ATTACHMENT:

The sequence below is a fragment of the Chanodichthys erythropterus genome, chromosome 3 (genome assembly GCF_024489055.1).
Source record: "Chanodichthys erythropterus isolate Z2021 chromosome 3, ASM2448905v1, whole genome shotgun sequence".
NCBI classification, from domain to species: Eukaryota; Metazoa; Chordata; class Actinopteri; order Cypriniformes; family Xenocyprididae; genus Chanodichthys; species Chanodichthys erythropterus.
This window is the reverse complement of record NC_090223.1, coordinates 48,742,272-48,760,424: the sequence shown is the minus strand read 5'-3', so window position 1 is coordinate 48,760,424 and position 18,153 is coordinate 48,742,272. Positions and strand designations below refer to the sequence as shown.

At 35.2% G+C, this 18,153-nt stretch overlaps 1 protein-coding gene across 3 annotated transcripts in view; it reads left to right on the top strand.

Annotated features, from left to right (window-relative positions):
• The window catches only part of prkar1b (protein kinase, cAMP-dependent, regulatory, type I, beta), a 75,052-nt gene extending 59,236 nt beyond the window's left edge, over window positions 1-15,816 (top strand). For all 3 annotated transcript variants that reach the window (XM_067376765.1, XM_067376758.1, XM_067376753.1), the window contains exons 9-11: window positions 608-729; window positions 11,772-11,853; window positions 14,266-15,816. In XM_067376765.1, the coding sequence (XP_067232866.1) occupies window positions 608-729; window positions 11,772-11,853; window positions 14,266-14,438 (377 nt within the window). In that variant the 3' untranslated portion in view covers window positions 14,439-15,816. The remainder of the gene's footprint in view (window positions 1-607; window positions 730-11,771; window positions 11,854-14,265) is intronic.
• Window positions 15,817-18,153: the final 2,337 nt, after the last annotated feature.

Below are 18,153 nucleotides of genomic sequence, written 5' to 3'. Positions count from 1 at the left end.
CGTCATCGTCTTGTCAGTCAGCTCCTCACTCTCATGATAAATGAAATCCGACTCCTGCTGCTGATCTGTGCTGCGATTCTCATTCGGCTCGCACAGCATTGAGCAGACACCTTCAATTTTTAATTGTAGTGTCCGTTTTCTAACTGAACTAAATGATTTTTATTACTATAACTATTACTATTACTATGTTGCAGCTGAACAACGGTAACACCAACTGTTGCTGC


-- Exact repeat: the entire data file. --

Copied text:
The sequence below is a fragment of the Chanodichthys erythropterus genome, chromosome 3 (genome assembly GCF_024489055.1).
Source record: "Chanodichthys erythropterus isolate Z2021 chromosome 3, ASM2448905v1, whole genome shotgun sequence".
NCBI classification, from domain to species: Eukaryota; Metazoa; Chordata; class Actinopteri; order Cypriniformes; family Xenocyprididae; genus Chanodichthys; species Chanodichthys erythropterus.
This window is the reverse complement of record NC_090223.1, coordinates 48,742,272-48,760,424: the sequence shown is the minus strand read 5'-3', so window position 1 is coordinate 48,760,424 and position 18,153 is coordinate 48,742,272. Positions and strand designations below refer to the sequence as shown.

At 35.2% G+C, this 18,153-nt stretch overlaps 1 protein-coding gene across 3 annotated transcripts in view; it reads left to right on the top strand.

Annotated features, from left to right (window-relative positions):
• The window catches only part of prkar1b (protein kinase, cAMP-dependent, regulatory, type I, beta), a 75,052-nt gene extending 59,236 nt beyond the window's left edge, over window positions 1-15,816 (top strand). For all 3 annotated transcript variants that reach the window (XM_067376765.1, XM_067376758.1, XM_067376753.1), the window contains exons 9-11: window positions 608-729; window positions 11,772-11,853; window positions 14,266-15,816. In XM_067376765.1, the coding sequence (XP_067232866.1) occupies window positions 608-729; window positions 11,772-11,853; window positions 14,266-14,438 (377 nt within the window). In that variant the 3' untranslated portion in view covers window positions 14,439-15,816. The remainder of the gene's footprint in view (window positions 1-607; window positions 730-11,771; window positions 11,854-14,265) is intronic.
• Window positions 15,817-18,153: the final 2,337 nt, after the last annotated feature.

Below are 18,153 nucleotides of genomic sequence, written 5' to 3'. Positions count from 1 at the left end.
CGTCATCGTCTTGTCAGTCAGCTCCTCACTCTCATGATAAATGAAATCCGACTCCTGCTGCTGATCTGTGCTGCGATTCTCATTCGGCTCGCACAGCATTGAGCAGACACCTTCAATTTTTAATTGTAGTGTCCGTTTTCTAACTGAACTAAATGATTTTTATTACTATAACTATTACTATTACTATGTTGCAGCTGAACAACGGTAACACCAACTGTTGCTGC